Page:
We know in Utah that vehicle fuels are very important to our air quality concerns and solutions. And we try to rely on those refineries to produce the cleanest burning fuel possible in our area. —Bryce Bird, Utah Division of Air Quality director
SALT LAKE CITY — Tesoro will pay $1.1 million in civil penalties in the largest settlement in the history of the U.S. Environmental Protection Agency's fuel regulations program because of violations at four of its refineries, including one in Salt Lake City.
While the regulatory agency said there was no evidence that there was harm to public health or the environment, the violations under the Clean Air Act undercut its ability to say conventional gasoline produced at the refineries met emission standards.
"EPA’s fuels regulations are vital safeguards that protect our nation’s air quality,” said Cynthia Giles, assistant administrator for EPA's Office of Enforcement and Compliance Assurance. "By taking action against violations of these regulations, EPA is not only protecting people’s health, but is also ensuring a level playing field for refiners that play by the rules."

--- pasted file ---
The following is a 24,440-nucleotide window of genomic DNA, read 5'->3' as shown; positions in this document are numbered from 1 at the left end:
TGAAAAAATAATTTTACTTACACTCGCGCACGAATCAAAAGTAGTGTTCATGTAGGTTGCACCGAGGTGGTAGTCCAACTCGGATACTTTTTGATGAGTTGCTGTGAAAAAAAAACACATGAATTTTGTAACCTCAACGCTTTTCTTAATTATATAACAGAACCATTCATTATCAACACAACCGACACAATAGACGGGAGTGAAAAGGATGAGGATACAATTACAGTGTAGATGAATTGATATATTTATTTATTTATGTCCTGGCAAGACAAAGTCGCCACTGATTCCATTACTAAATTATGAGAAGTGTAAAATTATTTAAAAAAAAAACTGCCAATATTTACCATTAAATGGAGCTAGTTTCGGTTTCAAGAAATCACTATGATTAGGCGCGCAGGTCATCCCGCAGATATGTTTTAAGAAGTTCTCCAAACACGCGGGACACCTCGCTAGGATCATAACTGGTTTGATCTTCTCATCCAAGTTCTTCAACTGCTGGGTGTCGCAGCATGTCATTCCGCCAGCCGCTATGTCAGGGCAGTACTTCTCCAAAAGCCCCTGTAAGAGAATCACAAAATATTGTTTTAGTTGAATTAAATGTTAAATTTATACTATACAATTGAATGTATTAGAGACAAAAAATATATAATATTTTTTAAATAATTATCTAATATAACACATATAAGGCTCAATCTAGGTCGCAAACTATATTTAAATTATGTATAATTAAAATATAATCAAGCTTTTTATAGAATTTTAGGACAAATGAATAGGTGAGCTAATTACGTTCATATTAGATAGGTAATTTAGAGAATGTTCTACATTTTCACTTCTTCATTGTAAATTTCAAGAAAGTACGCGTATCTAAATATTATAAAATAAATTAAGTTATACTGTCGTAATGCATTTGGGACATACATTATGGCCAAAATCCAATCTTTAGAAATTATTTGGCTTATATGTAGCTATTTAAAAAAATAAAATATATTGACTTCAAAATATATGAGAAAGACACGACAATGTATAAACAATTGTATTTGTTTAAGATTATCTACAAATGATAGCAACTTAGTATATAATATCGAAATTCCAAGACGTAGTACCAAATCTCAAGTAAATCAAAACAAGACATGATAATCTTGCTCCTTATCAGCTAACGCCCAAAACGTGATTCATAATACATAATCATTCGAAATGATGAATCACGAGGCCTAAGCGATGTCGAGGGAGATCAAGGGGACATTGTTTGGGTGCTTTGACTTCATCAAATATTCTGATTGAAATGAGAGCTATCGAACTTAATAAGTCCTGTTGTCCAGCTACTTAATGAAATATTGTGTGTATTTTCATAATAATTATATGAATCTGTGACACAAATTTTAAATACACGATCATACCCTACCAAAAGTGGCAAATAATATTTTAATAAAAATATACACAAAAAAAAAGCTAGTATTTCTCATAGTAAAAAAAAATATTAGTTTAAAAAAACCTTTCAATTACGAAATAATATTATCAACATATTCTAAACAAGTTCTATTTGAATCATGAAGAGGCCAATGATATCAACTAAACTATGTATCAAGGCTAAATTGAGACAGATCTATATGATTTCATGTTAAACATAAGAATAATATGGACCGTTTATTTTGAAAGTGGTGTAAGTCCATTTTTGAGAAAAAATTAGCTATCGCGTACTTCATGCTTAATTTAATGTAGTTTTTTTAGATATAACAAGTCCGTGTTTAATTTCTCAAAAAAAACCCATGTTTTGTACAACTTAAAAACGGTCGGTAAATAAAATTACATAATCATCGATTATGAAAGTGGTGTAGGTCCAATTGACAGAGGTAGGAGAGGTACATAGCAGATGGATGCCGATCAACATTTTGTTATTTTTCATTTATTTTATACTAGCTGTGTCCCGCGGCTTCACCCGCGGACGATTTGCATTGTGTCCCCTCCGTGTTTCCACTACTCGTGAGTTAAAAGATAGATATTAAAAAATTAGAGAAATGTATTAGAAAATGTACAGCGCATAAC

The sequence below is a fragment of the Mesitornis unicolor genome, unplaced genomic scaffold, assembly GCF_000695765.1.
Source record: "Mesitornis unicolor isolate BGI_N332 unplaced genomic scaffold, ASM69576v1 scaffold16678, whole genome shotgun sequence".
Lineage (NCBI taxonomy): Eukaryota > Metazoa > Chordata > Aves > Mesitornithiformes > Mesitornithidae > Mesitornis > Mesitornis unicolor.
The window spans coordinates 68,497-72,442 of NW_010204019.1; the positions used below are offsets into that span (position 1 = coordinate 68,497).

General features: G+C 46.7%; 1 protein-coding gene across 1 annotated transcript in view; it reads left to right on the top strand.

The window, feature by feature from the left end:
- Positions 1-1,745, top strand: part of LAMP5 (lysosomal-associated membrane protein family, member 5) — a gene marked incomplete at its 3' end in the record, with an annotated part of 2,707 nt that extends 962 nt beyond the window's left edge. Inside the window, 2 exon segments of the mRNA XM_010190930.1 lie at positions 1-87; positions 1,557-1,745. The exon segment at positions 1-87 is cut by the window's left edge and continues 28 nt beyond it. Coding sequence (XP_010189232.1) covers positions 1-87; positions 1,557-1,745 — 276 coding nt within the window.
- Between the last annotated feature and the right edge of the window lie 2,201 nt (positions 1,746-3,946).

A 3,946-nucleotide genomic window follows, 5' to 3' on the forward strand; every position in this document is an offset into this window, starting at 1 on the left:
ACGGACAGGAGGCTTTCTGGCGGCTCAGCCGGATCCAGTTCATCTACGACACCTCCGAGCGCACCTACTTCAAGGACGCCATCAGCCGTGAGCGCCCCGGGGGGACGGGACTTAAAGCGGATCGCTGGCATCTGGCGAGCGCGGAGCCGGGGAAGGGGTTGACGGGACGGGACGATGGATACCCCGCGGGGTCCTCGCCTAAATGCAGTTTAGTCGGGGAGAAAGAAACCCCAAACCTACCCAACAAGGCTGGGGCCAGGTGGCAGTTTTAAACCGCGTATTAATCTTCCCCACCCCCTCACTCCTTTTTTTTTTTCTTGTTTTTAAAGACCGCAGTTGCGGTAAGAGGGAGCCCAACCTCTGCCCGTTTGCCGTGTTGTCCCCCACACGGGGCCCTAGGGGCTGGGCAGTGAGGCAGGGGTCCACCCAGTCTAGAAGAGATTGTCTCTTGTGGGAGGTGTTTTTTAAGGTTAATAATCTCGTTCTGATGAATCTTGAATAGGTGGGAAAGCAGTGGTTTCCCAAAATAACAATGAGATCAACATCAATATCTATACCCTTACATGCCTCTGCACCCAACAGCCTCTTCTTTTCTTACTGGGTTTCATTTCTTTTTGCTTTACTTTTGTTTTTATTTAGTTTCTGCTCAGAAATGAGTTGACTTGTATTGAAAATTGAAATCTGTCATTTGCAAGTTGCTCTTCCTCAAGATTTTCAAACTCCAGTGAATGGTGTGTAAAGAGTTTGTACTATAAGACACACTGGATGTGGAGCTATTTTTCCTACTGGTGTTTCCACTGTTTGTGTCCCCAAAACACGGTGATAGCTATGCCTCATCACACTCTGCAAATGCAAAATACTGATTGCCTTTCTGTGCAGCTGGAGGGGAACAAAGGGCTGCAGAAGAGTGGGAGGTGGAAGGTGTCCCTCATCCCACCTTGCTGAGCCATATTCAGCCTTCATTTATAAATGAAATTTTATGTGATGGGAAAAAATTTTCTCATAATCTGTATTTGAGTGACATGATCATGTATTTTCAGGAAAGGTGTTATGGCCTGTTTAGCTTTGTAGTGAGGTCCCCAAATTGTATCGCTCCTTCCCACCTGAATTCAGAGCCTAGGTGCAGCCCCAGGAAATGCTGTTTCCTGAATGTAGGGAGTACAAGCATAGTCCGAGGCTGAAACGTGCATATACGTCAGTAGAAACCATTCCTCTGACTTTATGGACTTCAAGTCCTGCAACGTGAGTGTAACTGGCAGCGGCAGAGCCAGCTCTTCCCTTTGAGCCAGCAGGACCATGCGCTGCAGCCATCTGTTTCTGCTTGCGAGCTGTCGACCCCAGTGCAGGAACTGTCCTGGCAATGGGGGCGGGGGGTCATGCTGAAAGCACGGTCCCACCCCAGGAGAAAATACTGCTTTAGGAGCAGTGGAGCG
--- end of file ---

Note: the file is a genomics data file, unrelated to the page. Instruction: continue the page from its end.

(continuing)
The EPA’s fuel regulations require that all fuel produced, imported and sold in the United States meet certain standards. Fuel that violates those applicable standards could lead to an increase of harmful pollutants, a concern across the Wasatch Front with its already degraded air quality.
Even taking into consideration the improvements that have been made over the years in vehicle emission controls, the EPA said emissions from motor vehicles continue to make up a substantial portion of all air pollution.
The Utah Division of Air Quality has estimated that tailpipe emissions along the Wasatch Front contribute more than 50 percent to Utah's air pollution problem.
Bryce Bird, division director, said state regulators depend on refineries to follow rigorous standards and ensure that appropriate testing is happening. Although the regulation of fuel occurs at the national level, such violations have local impacts.
"We know in Utah that vehicle fuels are very important to our air quality concerns and solutions," he said. "And we try to rely on those refineries to produce the cleanest burning fuel possible in our area."
The violations at issue in the case reflected a need for better management of data recording, record keeping and reporting, laboratory practices, and sampling and testing protocols at four of Tesoro refineries: Salt Lake City, Mandan, N.D., Anacortes, Wash., and Kenai, Alaska.
Tesoro operates seven refineries with a combined capacity to produce 675,000 barrels of gas a day. It has 1,375 retail stations, 590 of which sell gasoline products under the names of Tesoro, Shell and USA Gasoline
Under the settlement agreement awaiting final court approval, Tesoro has to implement an environmental compliance and auditing plan designed to prevent future violations.